Garrett Oliver has been brewing at the Brooklyn Brewery since 1994. He's known not only for his flavorful beers, but also for his eloquent writing on craft beer and his genius for finding delicious food and beer pairings. We're big fans of his book, The Brewmaster's Table, and were thrilled that he was willing to answer a few of our burning questions.
Name: Garrett Oliver
Location: Brooklyn, New York
Occupation: Brewmaster, Brooklyn Brewery
How did you come to be so knowledgeable about beer? I suppose you could say that it happened by accident. When I fell in love with beer while living in England in the early 80s, I had no idea that it would lead to a hobby and then a career. Eventually I became fascinated by every aspect of beer, and I've learned slowly over time. And I think I still learn something new nearly every day.
How would you describe your brewing style? Is there a common thread between your beers? Someone who was visiting the brewery once said that she thought of our beers as "bold, but smooth." In a way, I think she really captured our style—big flavors presented in a balanced well-structured frame. Our brewing style is, I think, very chef-like. Sometimes we're classical, and sometimes we're way out in left field, but I think our overall sense of balance and structure is very consistent. Again, you can think of food; you build flavors from the ground up, and then you look to bring your elements into harmony.
What do you look for in beers that you like? It depends. I'd say that I always want beers to be "balanced within themselves." What that means is that the beer tastes as it should—if it's massively hoppy, then it needs other elements to support that and make it work. I want a beer to play out like a good story—it should have a beginning, a middle and an end, and it should hold your interest throughout. That can apply to a 12% barley wine as much as it might apply to a German-style pilsner.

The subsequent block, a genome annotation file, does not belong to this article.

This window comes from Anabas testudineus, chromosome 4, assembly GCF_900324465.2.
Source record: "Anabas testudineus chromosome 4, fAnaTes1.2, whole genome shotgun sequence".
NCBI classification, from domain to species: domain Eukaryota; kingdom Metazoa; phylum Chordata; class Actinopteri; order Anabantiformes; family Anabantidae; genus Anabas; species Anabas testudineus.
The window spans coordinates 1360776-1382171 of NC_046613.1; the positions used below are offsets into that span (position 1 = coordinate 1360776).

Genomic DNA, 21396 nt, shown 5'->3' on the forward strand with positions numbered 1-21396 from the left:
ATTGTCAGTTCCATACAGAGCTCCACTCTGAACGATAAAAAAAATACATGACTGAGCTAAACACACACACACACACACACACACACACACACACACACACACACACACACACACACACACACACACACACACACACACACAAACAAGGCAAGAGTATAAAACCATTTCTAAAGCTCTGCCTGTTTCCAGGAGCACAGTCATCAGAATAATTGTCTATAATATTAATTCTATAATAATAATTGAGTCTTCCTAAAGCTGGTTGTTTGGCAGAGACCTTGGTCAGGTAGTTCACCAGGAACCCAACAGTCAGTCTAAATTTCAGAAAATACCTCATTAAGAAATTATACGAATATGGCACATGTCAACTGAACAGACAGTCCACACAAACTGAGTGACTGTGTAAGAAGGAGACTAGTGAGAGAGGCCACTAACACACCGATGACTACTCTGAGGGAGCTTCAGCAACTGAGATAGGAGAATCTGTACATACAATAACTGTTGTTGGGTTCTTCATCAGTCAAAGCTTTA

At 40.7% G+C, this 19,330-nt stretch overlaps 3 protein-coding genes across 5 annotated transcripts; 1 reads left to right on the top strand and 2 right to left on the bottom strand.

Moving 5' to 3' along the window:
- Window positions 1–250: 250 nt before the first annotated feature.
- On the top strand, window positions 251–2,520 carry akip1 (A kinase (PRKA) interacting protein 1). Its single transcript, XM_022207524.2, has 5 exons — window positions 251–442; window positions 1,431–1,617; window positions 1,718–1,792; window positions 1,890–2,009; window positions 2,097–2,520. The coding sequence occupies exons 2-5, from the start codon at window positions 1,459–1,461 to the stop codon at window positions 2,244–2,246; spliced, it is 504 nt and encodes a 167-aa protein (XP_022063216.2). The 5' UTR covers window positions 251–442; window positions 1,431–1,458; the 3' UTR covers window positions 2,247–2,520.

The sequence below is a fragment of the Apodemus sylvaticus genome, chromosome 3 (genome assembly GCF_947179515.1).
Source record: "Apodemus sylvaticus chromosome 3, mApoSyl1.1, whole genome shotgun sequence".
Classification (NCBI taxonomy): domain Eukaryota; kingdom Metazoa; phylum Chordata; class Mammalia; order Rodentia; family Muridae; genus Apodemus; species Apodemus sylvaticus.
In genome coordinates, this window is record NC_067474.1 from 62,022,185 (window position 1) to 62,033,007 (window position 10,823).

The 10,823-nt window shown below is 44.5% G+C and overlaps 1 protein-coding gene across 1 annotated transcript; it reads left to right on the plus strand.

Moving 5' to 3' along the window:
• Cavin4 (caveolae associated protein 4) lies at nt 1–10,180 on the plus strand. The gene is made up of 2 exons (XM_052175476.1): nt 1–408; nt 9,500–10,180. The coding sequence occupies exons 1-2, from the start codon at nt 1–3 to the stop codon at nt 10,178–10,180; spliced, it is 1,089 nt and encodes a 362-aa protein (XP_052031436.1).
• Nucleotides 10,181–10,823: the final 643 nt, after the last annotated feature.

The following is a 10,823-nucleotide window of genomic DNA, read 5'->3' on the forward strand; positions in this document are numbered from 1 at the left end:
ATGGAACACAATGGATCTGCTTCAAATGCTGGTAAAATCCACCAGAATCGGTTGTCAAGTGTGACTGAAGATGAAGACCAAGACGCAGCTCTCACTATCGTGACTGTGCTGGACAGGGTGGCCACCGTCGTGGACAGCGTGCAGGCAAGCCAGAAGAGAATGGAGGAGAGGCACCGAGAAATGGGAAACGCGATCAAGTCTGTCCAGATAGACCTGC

How do you get inspired to create new beers? I'm inspired by all sorts of things. Over the past couple of years we've made beers inspired by chefs, by other beers, by coffee roasters, by classic cocktails, and most recently by oatmeal cookies. Most things that make us happy can provide some inspiration—that can be anything from bacon, to a beer I tasted 15 years ago, to the aroma of a summer day.
When you're picturing a new beer you want to brew, how closely can you predict the final product? Do you make adjustments as you go? I can usually predict the final character of the beer very closely. I have a very strong memory for aroma and flavor and can remember things that I ate and drank many years ago as if I'd had them yesterday. That "memory bank" of flavors helps me figure out what direction we need to go in to achieve what we're looking for. But the further out there you go, the harder it is. For example, right now we're using vanilla bean pods. I've never used them before, so by adding them post-fermentation, we can play a little with our technique and intensity.
What are you working on right now for the Brewmaster's Reserve series? Brooklyn Cookie Jar Porter is next—it's a beer inspired by oatmeal raisin cookies. We used toasted oats, raisin puree, brown sugar, cinnamon, and those vanilla beans. I think it's going to be very tasty!
What are we going to see next in big bottles? We're looking at doing a small run of a version of one of our Brewmaster's Reserve beers from this past summer, called Brooklyn Sorachi Ace. Sorachi Ace is a rare hop variety originally developed in Japan, but now grown only in Oregon. It's very unusual—it smells like lemongrass and lemon verbena. We made a very pale, very dry Belgian-style farmhouse ale using lots of Sorachi Ace, and we really loved that beer. I think it's the fastest selling Brewmaster's Reserve beer we've ever made. I'm looking forward to having more of it myself!